Mixpanel is for our app analytics. We use it for funnel analysis. We see if people are converting, and if they are doing it in the way we want them too. We use Mixpanel’s people analytics for fine-grained level understanding of how people use our application (what do they do, what do they do quickly, and where do they get stuck). This is great for our support side when someone comes in with an issue; we can trace exactly what happened and help them.
We use Optimizely for split testing on our marketing side to see what performs better and optimize it (it’s not just a clever name they have over there). It’s been great for operating in a data-driven way as opposed to what “feels right” or “looks cool.”
Google Analytics is the standard. It’s free. It’s great. It lets us understand where our traffic is coming from and optimize on our most efficient sources.
We use New Relic for app monitoring and performance. New Relic has been absolutely solid. I don't even have to think about it. Our engineering team goes into New Relic on a regular basis and makes sure our app is snappy.
It’s daunting, but powerful. Your sales team will likely love it and be used to it, which will make them the most effective. The Lightning Release makes the UI far more modern than what you typically see in Salesforce. It makes it more usable for those not previously trained in Salesforce. It's a fantastic tool--everything integrates with it and it can be a source of truth for whatever data you have. I use the new design, and our sales team uses the old design because that’s what they know. But as someone uninitiated with Salesforce, I use Lightning. They seem to be making strong strides to improve the UI.
It’s a fantastically designed website creation tool that doesn’t require knowing any code. None of our developers have touched our website. Payable.com is responsive, it works across devices, looks slick, it’s animated and all of that is done through a drag and drop interface on Webflow. Someone like me (who can’t code) can create a fully professional website, blog, and help/support center. Anyone on our team can change the site in seconds.
Front basically turbocharges our email@example.com inbox. What comes in there is a shared inbox that everyone can see so we can respond quickly and see the history of any given customer and support them most appropriately. It’s a great, quick app. When you’re churning through dozens or hundred of support requests, it’s critical.
This is how we manage our emails to users and administrators. I’ve found it to be a solid service. I’ve used MailChimp for 6 or 7 years now and it’s been the de facto standard for me. It works well and it has good reporting. It lets me know how many emails get out there, which got delivered and how the last campaign performed so I can do better next time.
QuickBooks is extremely good at what they do and are the gold standard for accounting. The app is solid and well designed and lets us know what we need to know about the finances of our company. Our accountants love and are familiar with it.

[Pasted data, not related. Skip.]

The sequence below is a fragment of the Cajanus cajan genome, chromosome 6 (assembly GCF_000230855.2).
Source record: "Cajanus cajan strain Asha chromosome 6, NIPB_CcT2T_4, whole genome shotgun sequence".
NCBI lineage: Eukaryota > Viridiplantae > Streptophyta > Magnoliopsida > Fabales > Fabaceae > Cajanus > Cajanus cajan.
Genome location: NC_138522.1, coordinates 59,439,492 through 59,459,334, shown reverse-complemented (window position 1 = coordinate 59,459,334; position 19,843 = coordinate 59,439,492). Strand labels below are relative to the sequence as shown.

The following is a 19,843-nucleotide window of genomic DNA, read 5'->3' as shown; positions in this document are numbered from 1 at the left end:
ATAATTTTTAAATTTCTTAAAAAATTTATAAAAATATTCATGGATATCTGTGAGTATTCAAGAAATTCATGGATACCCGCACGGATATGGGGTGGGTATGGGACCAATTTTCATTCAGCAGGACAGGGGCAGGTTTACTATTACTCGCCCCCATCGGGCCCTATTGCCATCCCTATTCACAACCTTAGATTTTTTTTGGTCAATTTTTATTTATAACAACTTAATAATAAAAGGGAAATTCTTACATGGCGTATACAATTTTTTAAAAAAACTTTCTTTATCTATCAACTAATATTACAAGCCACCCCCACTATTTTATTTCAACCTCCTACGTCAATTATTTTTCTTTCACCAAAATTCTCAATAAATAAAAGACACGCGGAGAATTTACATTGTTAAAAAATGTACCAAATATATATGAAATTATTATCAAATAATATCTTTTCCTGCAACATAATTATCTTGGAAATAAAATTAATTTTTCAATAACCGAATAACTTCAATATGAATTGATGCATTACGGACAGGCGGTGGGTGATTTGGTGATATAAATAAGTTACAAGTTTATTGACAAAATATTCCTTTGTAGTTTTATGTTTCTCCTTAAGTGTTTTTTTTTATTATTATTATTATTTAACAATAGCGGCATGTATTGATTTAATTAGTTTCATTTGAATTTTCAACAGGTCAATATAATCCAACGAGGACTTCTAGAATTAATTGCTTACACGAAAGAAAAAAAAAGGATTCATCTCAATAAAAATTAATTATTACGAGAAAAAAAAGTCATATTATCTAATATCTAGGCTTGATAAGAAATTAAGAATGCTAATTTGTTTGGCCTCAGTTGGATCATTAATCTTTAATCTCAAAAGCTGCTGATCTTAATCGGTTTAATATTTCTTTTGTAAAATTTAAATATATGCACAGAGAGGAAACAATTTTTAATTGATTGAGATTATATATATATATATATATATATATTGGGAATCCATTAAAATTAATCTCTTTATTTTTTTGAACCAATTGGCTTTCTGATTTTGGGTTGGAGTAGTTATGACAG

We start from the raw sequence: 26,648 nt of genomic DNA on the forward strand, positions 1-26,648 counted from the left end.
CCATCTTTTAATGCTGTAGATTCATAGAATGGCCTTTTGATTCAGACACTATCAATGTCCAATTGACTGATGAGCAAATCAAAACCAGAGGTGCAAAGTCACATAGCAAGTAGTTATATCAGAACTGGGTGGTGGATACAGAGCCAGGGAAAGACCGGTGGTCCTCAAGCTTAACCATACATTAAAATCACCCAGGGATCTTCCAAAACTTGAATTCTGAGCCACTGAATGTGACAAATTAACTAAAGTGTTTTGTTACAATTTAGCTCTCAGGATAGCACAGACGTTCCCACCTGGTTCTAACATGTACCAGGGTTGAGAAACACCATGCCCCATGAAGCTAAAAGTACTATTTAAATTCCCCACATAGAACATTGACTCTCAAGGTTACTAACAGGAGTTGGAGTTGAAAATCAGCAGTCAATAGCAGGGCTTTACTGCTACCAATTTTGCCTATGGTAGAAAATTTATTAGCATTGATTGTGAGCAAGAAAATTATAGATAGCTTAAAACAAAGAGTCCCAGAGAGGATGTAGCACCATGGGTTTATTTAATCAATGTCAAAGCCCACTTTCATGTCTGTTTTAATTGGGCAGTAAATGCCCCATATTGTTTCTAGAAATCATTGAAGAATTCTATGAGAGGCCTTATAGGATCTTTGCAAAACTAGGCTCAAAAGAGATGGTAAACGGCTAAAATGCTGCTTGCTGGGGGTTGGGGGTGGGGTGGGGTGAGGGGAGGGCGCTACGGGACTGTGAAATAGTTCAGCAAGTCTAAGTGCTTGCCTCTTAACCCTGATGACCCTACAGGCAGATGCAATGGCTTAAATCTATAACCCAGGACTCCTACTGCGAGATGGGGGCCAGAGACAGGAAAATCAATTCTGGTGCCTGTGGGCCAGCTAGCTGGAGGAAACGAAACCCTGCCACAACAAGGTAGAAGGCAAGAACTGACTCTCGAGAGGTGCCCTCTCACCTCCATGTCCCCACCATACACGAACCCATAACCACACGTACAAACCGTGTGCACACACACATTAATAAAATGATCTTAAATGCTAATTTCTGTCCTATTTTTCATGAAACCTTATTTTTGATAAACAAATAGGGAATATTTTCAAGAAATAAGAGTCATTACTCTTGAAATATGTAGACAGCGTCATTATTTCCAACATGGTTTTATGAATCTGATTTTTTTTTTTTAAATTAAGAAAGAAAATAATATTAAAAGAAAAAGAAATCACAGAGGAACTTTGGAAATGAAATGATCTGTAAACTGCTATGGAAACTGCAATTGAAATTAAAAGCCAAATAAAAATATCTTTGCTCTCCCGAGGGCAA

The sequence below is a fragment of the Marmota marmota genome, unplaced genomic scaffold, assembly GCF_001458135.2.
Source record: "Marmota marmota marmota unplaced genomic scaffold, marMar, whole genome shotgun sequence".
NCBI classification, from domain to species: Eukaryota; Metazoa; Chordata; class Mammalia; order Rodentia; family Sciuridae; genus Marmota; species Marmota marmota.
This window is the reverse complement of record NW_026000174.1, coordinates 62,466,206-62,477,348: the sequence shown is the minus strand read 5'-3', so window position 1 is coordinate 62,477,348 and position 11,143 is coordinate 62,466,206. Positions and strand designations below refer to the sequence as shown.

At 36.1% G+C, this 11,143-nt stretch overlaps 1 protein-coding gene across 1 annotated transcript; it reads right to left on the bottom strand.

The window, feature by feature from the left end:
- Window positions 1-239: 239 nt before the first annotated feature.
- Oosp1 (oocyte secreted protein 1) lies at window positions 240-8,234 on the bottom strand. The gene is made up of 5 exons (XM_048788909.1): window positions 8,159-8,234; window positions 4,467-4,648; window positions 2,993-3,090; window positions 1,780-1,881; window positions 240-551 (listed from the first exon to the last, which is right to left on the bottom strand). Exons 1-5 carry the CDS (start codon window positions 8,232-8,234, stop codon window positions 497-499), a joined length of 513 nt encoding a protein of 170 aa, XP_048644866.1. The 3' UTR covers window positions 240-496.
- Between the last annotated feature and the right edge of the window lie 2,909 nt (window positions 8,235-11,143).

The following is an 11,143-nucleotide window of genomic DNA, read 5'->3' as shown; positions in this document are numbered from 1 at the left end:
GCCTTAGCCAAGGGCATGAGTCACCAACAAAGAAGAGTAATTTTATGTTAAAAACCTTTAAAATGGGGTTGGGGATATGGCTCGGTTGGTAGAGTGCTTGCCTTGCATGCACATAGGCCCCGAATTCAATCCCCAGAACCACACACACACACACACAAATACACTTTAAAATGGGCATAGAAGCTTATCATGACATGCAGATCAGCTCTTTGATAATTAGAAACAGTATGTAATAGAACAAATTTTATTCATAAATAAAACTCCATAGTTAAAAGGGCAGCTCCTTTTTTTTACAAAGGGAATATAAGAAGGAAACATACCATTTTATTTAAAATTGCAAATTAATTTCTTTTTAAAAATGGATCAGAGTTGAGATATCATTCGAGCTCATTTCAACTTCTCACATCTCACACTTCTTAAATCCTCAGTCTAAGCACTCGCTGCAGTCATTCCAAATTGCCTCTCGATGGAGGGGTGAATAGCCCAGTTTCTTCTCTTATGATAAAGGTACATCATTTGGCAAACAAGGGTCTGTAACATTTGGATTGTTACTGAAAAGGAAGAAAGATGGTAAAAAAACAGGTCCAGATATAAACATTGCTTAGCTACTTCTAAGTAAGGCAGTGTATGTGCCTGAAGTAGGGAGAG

We use Gusto for payroll and benefits administration. I think they’re great. The team behind Gusto is top notch and professional. We’ve been using them since we’ve founded the company and haven't had a single glitch since then of any sort, which is what you want from your payroll and benefits provider. You want it to be on autopilot, you want to set it and forget it.
Lever is a great ATS. Their ability to set up various work flows for whatever we need in our hiring process does a lot to remove friction at every step in the process. They have a great LinkedIn integration. It’s a Chrome extension, so when you’re on someone’s profile, with a click of a button, that person gets put into your ATS. It makes something that would be a data entry task turn into half a second. As a startup or small business, you don’t have a full recruiting team, it’s on you. I’m a fan of any product that reduces barriers in a good way, and Lever has done that with applicant tracking.
Abacus is super cool. Everyone links up their bank account, then Abacus creates an expense report. I just need to approve that and then it gets reimbursed to their account. I don't have to manage corporate card programs or set individual limits. They do it on their own and I reimburse them as fast as possible. Being the one that manages finances, it’s saved me a bunch of headaches.
PersistIQ lets you create automated email drip campaigns. When a lead comes into our website, we can port those into Salesforce and then port those into PersistIQ and then they’re in an email campaign that gets kicked off automatically. That lukewarm leads becomes warmer and warmer until they start responding. Then we get a customer that's ready to go showing up on our doorstep. PersistIQ lets you automate that whole process.
For paying contractors we use Payable. We built Payable because paying contractors is very different from paying employees--from a tax perspective all the way to how those payments are calculated. Salaries are stable. Contractor pay is anything but. Payable tracks any kind of work, calculates payment, and gets the money straight to their bank accounts. Plus, I don’t have to worry about 1099 tax forms at the end of the year. We generate the forms and e-file them with the IRS to make it a painless experience.
For our team size, Asana is free so that’s tough to beat. The app is snappy, colorful and fun--which is what you need for any task and project management tool. Any friction in a system makes you not want to do it and they do a great job to make it easy and fast to use.